Many of Amazon.com’s Web Services were down this morning with some customers reporting outages lasting over three hours. Sites that depend on services that depend on EC2 or S3 are down as well.
Failures like this happen in every system, and anyone that promises otherwise is foolish or lying (or both). Amazon does not promise that their systems won’t fail, they offer service credits when S3 does fail in accordance with their Service Level Agreement. (see: earlier Radar post, video of my panel discussion about SLAs and regulation)
[…] I feel compelled to point out the inevitable glitches that are going to happen along the way. How the supplier responds – in keeping customers apprised of the situation and explaining precisely what went wrong and how the source of the problem is being addressed – is crucial to building the trust of current and would-be users. When Salesforce.com suffered a big outage two years ago, it was justly criticized for an incomplete explanation; the company subsequently became much more forthright about the status of its services and the reasons behind outages. Given that entire businesses run on S3 and related services, Amazon has a particularly heavy responsibility not only to fix the problem quickly but to explain it fully.
Nick is referring to trust.salesforce.com which is currently the gold standard of availability reporting for Software as a Service providers. I hope this incident provides both pressure and incentive for other services to adopt similar standards soon.
we’ve been providing a similar site to Trust.Salesforce.com since we launched — and we find that the milage it brings us in user trust far outweighs the embarrassment of whatever we have to put up there. Our site’s version is at http://system.opendns.com.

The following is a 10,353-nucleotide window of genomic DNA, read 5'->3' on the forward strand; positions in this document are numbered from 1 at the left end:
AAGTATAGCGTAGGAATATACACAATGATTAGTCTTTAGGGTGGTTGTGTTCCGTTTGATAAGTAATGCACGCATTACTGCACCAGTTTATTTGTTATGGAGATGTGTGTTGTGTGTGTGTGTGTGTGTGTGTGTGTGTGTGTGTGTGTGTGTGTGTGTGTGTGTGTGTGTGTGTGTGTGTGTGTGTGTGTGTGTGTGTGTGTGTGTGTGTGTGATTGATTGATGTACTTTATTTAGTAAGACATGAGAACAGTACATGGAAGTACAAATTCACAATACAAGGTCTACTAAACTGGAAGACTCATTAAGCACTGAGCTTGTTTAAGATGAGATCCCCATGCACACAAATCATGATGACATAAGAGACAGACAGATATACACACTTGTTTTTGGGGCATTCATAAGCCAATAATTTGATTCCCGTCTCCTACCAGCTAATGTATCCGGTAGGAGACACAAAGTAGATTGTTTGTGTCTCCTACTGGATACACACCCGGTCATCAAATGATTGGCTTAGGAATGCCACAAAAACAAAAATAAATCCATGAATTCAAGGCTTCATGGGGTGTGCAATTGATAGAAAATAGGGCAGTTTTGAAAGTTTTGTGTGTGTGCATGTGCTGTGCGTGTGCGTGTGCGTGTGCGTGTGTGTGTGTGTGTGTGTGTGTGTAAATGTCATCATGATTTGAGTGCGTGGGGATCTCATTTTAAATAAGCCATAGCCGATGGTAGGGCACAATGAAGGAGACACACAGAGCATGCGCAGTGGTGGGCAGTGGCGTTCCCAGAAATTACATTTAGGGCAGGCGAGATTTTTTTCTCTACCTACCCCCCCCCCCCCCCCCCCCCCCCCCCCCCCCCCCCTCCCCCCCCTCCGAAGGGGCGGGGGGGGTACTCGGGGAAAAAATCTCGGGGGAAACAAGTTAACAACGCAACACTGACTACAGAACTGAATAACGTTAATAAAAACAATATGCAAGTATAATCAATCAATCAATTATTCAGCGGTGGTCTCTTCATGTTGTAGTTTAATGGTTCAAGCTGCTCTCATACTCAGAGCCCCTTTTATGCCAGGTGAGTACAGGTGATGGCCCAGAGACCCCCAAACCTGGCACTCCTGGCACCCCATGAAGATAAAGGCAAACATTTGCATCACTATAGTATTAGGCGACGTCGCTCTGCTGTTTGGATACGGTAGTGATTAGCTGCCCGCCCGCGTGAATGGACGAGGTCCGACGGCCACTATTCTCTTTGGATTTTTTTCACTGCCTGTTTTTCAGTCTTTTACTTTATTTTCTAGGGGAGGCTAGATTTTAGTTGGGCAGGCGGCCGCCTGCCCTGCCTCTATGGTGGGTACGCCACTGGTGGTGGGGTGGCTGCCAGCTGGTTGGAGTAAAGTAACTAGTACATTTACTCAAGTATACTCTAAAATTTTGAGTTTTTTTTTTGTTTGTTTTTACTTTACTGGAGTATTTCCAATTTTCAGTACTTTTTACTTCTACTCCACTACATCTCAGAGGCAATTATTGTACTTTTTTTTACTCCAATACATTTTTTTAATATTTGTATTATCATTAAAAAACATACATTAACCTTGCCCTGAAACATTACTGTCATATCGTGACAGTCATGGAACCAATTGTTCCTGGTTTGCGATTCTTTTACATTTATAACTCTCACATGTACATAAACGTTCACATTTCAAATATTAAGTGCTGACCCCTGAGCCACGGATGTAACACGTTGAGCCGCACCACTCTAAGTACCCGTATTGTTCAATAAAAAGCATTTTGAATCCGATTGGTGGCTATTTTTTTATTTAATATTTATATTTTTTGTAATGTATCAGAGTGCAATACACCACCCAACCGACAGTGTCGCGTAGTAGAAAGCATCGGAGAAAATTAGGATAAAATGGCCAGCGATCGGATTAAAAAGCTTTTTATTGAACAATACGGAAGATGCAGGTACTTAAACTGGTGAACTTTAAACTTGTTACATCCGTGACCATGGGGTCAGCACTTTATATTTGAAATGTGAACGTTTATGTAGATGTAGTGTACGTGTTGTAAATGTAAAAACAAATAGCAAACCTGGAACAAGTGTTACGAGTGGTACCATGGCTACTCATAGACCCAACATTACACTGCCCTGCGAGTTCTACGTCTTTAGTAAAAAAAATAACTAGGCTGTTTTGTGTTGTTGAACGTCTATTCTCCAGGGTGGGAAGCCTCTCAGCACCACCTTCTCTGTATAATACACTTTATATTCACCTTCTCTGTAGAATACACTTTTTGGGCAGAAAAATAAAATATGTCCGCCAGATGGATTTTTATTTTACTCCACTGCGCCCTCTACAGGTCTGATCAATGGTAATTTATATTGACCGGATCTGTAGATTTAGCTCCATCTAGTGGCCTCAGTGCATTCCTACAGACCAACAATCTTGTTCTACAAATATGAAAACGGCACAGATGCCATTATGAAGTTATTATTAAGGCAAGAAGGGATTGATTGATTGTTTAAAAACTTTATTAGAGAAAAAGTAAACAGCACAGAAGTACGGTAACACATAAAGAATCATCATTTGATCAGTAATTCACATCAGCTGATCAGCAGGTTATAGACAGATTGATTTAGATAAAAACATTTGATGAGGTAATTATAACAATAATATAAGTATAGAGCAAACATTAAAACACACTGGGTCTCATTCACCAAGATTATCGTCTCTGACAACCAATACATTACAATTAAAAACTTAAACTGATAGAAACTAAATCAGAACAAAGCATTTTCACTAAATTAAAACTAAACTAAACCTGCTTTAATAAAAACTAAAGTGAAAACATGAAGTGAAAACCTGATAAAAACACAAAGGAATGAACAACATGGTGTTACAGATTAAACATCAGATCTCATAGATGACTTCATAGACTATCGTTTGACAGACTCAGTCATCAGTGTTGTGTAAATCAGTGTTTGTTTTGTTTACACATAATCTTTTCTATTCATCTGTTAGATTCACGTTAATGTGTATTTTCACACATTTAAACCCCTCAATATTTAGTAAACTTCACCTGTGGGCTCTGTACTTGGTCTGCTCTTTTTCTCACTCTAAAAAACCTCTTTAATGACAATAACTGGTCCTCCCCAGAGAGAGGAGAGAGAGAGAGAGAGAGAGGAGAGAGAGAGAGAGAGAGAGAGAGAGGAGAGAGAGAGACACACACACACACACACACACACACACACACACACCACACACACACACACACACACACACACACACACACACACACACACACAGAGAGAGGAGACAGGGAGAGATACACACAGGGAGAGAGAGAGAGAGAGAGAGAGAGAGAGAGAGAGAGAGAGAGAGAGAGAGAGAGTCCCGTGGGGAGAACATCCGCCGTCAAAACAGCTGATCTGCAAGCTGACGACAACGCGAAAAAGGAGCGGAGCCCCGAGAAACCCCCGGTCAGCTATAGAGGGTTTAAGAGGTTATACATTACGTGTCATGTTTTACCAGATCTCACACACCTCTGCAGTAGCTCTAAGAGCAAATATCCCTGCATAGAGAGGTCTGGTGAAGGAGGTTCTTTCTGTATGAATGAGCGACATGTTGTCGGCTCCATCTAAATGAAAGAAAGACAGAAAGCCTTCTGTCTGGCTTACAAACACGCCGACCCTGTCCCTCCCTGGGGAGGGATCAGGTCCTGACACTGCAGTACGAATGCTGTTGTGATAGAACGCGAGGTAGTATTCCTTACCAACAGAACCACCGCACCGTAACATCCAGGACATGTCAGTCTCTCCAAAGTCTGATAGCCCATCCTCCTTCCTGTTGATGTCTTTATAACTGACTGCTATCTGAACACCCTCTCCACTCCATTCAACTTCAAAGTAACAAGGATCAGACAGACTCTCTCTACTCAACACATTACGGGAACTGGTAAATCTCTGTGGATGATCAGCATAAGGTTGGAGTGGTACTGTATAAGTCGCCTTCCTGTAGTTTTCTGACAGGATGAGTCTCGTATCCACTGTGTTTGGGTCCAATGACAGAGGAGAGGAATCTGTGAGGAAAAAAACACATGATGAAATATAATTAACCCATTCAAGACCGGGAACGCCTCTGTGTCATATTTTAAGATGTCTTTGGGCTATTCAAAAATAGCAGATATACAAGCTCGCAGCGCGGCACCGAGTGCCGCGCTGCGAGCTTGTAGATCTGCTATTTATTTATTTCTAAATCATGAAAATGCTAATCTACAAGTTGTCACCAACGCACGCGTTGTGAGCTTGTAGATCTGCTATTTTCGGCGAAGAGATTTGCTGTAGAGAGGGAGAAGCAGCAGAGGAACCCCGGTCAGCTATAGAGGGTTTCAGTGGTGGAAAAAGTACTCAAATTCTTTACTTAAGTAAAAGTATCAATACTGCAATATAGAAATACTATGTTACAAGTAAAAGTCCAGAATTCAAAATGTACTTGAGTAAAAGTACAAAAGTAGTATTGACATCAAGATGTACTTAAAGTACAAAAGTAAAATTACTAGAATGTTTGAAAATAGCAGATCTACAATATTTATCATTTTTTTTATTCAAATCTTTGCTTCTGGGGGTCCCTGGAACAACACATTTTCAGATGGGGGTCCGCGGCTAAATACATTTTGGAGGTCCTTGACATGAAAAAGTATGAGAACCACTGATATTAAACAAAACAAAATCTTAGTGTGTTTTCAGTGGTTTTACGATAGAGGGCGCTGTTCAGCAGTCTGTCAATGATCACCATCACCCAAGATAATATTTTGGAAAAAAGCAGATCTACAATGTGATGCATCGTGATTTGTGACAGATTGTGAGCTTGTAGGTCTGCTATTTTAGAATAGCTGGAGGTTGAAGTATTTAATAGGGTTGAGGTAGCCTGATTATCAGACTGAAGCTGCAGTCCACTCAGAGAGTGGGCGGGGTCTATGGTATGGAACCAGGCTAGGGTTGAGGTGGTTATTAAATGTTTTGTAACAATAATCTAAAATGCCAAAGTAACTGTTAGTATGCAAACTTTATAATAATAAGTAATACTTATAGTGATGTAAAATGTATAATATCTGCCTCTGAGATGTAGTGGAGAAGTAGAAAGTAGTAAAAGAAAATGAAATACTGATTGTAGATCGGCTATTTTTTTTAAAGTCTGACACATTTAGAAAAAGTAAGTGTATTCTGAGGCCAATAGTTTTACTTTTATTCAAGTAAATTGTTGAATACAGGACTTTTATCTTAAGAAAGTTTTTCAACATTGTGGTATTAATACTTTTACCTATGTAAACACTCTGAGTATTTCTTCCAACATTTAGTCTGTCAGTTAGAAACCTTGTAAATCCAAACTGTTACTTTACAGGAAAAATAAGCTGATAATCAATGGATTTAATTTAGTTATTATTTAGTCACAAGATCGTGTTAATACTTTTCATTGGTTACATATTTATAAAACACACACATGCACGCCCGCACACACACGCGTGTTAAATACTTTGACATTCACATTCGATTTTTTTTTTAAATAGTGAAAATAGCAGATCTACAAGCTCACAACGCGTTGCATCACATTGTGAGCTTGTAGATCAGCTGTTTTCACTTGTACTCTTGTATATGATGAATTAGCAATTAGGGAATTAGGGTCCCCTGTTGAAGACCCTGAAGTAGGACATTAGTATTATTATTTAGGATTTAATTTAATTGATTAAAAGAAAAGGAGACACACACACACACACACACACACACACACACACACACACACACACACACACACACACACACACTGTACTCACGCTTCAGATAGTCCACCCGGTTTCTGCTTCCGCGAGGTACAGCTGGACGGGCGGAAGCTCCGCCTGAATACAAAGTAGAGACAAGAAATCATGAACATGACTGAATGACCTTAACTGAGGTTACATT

[…] We have found that being as clear and upfront as possible when there are issues goes a long way towards keeping customers happy, and it’s also just the right thing to do. One thing to remember, if other companies are thinking about developing a similar service, is *not* to host your service page with your main web host or data center. Our service page is at our disaster recovery center, in a completely separate region of the country, so that if there were a network outage, we could still get the word out, and update on when we’d be back up.
Here‚Äôs some additional detail about the problem we experienced earlier today.
Early this morning, at 3:30am PST, we started seeing elevated levels of authenticated requests from multiple users in one of our locations. While we carefully monitor our overall request volumes and these remained within normal ranges, we had not been monitoring the proportion of authenticated requests. Importantly, these cryptographic requests consume more resources per call than other request types.
Shortly before 4:00am PST, we began to see several other users significantly increase their volume of authenticated calls. The last of these pushed the authentication service over its maximum capacity before we could complete putting new capacity in place. In addition to processing authenticated requests, the authentication service also performs account validation on every request Amazon S3 handles. This caused Amazon S3 to be unable to process any requests in that location, beginning at 4:31am PST. By 6:48am PST, we had moved enough capacity online to resolve the issue.
As we said earlier today, though we’re proud of our uptime track record over the past two years with this service, any amount of downtime is unacceptable. As part of the post mortem for this event, we have identified a set of short-term actions as well as longer term improvements. We are taking immediate action on the following: (a) improving our monitoring of the proportion of authenticated requests; (b) further increasing our authentication service capacity; and (c) adding additional defensive measures around the authenticated calls. Additionally, we‚Äôve begun work on a service health dashboard, and expect to release that shortly.
Are there any other companies that provide similar reporting on their availability and performance?